Heart failure is the most frequent reason for hospitalization and readmission in the elderly. Although we do not usually think of it as a potential trigger for leg wounds, the reality is that it is a frequent cause of the appearance or worsening of leg ulcers. I am sure that reading this will have brought to your mind a case from the practice 😉
Why may heart failure trigger leg wounds?
Peripheral edema is a typical sign of congestive heart failure and, in episodes of decompensation, this edema can develop rapidly.
It is a bilateral edema, which often appears in combination with obesity, phlebolymphedema or hypoalbuminemia.
This edema may be related to left and/or right heart failure, to the autoregulation mechanisms of the cardiovascular system, as well as to concomitant fluid retention and/or to the medication used to treat it. In patients with right heart failure, blood stasis occurs, with swelling and accumulation of peripheral fluid. In left-sided heart failure, the increase in cardiac output, in addition to the possible influence on the deterioration of right-sided cardiac function, also activates compensatory mechanisms (nervous and hormonal) that result in peripheral edema related to the action of the renin-angiotensin system and sodium and water retention.
Whenever there is edema in the legs, regardless of its cause, the space between the capillaries and the tissue increases. This leads to poorer diffusion of nutrients and, as a consequence, decreased skin perfusion. Therefore, especially in patients with arterio/arteriolosclerosis or phlebolymphedema, in whom perfusion is already deficient at baseline, perfusion may become insufficient and cutaneous ischemia and necrosis may develop. In fact, it is not uncommon for Martorell ulcers (ulcers due to subcutaneous ischemic arteriolosclerosis) or arterial ulcers to develop after an episode of decompensated heart failure. On the other hand, heart failure is considered to be a risk factor for venous ulceration.2
In addition, fluid accumulation in the legs involves skin stretching and the possibility of detachment at the dermoepidermal junction, with the appearance of fissures, erosions and/or blisters. The condition will be more severe in people with dermatoporosis (see post: “Wounds secondary to dermatoporosis or chronic cutaneous insufficiency”), in whom skin tears will easily appear.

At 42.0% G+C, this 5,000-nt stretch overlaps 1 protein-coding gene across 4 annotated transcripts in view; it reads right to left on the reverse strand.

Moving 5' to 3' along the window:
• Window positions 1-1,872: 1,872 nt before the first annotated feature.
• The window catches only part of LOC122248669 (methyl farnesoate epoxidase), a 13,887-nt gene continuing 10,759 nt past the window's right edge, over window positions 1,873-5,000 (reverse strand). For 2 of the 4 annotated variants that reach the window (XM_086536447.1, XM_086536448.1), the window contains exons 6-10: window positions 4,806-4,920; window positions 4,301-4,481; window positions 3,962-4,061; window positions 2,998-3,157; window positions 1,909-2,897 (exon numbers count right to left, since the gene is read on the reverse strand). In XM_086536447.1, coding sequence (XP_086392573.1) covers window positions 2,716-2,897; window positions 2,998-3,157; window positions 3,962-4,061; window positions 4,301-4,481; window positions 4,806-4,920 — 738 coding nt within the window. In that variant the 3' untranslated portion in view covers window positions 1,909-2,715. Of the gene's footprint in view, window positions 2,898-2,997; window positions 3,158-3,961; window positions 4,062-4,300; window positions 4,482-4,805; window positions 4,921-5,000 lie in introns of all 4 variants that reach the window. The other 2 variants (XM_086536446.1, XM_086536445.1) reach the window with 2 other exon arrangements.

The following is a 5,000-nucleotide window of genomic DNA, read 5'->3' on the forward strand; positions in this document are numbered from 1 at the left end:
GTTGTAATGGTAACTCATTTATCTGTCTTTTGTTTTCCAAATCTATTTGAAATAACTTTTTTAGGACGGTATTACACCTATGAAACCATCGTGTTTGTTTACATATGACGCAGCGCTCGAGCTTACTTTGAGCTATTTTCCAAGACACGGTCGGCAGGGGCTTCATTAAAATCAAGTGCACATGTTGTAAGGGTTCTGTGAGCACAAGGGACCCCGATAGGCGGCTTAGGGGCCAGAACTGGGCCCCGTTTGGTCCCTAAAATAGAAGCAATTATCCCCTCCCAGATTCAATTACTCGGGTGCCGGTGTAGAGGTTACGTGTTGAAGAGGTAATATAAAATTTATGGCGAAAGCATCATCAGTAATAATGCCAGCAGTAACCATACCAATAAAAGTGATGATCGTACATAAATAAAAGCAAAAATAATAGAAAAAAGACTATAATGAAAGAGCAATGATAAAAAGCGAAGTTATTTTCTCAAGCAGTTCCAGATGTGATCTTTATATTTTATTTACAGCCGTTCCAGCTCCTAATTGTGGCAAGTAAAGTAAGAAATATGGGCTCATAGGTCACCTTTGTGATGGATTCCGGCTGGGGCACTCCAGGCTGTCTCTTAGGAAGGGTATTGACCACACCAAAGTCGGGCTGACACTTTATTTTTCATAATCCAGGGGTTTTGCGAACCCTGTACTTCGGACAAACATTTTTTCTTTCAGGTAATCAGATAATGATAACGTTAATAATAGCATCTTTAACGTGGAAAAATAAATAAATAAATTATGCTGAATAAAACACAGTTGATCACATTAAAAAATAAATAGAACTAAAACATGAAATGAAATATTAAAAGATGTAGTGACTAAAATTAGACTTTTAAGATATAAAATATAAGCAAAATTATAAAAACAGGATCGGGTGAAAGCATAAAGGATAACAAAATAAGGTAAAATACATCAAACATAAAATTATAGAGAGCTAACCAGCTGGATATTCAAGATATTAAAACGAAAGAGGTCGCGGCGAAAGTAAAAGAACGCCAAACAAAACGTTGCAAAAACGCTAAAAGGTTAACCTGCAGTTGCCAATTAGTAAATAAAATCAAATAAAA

Bearing in mind that heart failure is a syndrome typical of the elderly, it is not uncommon for the same person to present together a certain degree of arterio/arteriolopathy, chronic venous and lymphatic insufficiency and dermatoporosis, which increases the risk of ulcers with a torpid evolution.
How should these wounds be managed?
The essential thing is to correct the cause of the edema, that is, to control heart failure, with diuretics and other drugs, for which the role of the internist is fundamental (I feel very fortunate to work surrounded by internists).
In order to be a pillar in the treatment of these ulcers, it is important that the diagnosis includes heart failure as a precipitating factor. For example: “Martorell ulcer in the context of an episode of decompensated heart failure”.
After correction of cardiac decompensation, compression therapy adapted to the needs and tolerance of each individual (provided there is no severe peripheral artery disease) will be of beneficial,1,3 starting with low pressures and devices with low resting pressure (short-stretch bandages, multicomponent systems, self-adjusting wraps with Velcro-type closure). Of course, anti-edema measures (rest with legs elevated) and muscle activation with dorsiflexion and plantar flexion exercises are also fundamental, even in patients with reduced mobility (See post: “What exercises can I do at home against phlebolymphedema?”) These measures are also important in a preventive manner, associated with adequate follow-up and control of heart failure. Taking into account that these people are usually elderly, with phlebolymphedema and/or skin fragility, we will preferably recommend skin protection socks and self-adjusting compression wraps (“Why are adjustable compression wrap devices so popular?”).
As discussed in the post “New recommendations about compression therapy“, it is recommended not to apply compression in severe cases of heart failure (NYHA IV = inability to perform any physical activity without discomfort, with symptoms even at rest). In less severe cases, the progressive increase in compression produces only very short phases of increased cardiac load and can facilitate a substantial reduction in peripheral edema.1
Depending on the comorbidities and underlying etiology, we may consider strategies that accelerate healing, such as negative pressure therapy or punch grafting.
A final thought: “How many people are suffering from leg wounds with poor evolution due to inadequate control of heart failure?
- Urbanek, T., Juśko, M., & Kuczmik, W. (2020). Compression therapy for leg oedema in patients with heart failure. ESC Heart Failure, 7, 2012 – 2020.
- Augey F, Pinet A, Renaudier P. Insuffisance cardiaque et ulcère de stase : une association significative (étude prospective de 100 cas) [Heart failure and stasis ulcer: A significant association (prospective study of 100 cases)]. Ann Dermatol Venereol. 2010 May;137(5):353-8.
- Saucedo D, Evans N, Lim CS. Initiating compression therapy for those living with heart failure. Br J Community Nurs. 2021 Sep 1;26(Sup9):S12-S17.
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